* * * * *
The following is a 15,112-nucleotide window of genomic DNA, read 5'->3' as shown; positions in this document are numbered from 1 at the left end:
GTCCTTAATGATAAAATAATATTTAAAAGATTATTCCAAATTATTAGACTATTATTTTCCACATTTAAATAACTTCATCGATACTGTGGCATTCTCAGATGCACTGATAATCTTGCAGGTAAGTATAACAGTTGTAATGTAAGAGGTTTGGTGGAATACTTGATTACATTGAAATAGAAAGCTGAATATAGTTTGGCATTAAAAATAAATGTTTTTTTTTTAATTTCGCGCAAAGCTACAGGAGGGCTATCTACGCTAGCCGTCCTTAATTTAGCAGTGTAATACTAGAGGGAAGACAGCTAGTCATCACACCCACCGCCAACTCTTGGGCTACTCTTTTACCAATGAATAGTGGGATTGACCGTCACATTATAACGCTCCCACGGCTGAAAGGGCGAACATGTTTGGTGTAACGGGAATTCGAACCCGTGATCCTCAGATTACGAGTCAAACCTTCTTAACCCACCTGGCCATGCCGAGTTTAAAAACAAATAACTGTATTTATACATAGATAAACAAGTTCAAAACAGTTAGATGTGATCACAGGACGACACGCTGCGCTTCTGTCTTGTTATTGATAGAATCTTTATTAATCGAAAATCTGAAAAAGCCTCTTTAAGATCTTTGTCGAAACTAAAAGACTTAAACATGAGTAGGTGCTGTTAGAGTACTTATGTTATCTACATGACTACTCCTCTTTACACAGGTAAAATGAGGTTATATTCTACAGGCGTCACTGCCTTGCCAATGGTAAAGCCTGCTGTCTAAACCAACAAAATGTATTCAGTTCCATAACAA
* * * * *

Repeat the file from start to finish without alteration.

The following is a 15,112-nucleotide window of genomic DNA, read 5'->3' as shown; positions in this document are numbered from 1 at the left end:
GTCCTTAATGATAAAATAATATTTAAAAGATTATTCCAAATTATTAGACTATTATTTTCCACATTTAAATAACTTCATCGATACTGTGGCATTCTCAGATGCACTGATAATCTTGCAGGTAAGTATAACAGTTGTAATGTAAGAGGTTTGGTGGAATACTTGATTACATTGAAATAGAAAGCTGAATATAGTTTGGCATTAAAAATAAATGTTTTTTTTTTAATTTCGCGCAAAGCTACAGGAGGGCTATCTACGCTAGCCGTCCTTAATTTAGCAGTGTAATACTAGAGGGAAGACAGCTAGTCATCACACCCACCGCCAACTCTTGGGCTACTCTTTTACCAATGAATAGTGGGATTGACCGTCACATTATAACGCTCCCACGGCTGAAAGGGCGAACATGTTTGGTGTAACGGGAATTCGAACCCGTGATCCTCAGATTACGAGTCAAACCTTCTTAACCCACCTGGCCATGCCGAGTTTAAAAACAAATAACTGTATTTATACATAGATAAACAAGTTCAAAACAGTTAGATGTGATCACAGGACGACACGCTGCGCTTCTGTCTTGTTATTGATAGAATCTTTATTAATCGAAAATCTGAAAAAGCCTCTTTAAGATCTTTGTCGAAACTAAAAGACTTAAACATGAGTAGGTGCTGTTAGAGTACTTATGTTATCTACATGACTACTCCTCTTTACACAGGTAAAATGAGGTTATATTCTACAGGCGTCACTGCCTTGCCAATGGTAAAGCCTGCTGTCTAAACCAACAAAATGTATTCAGTTCCATAACAA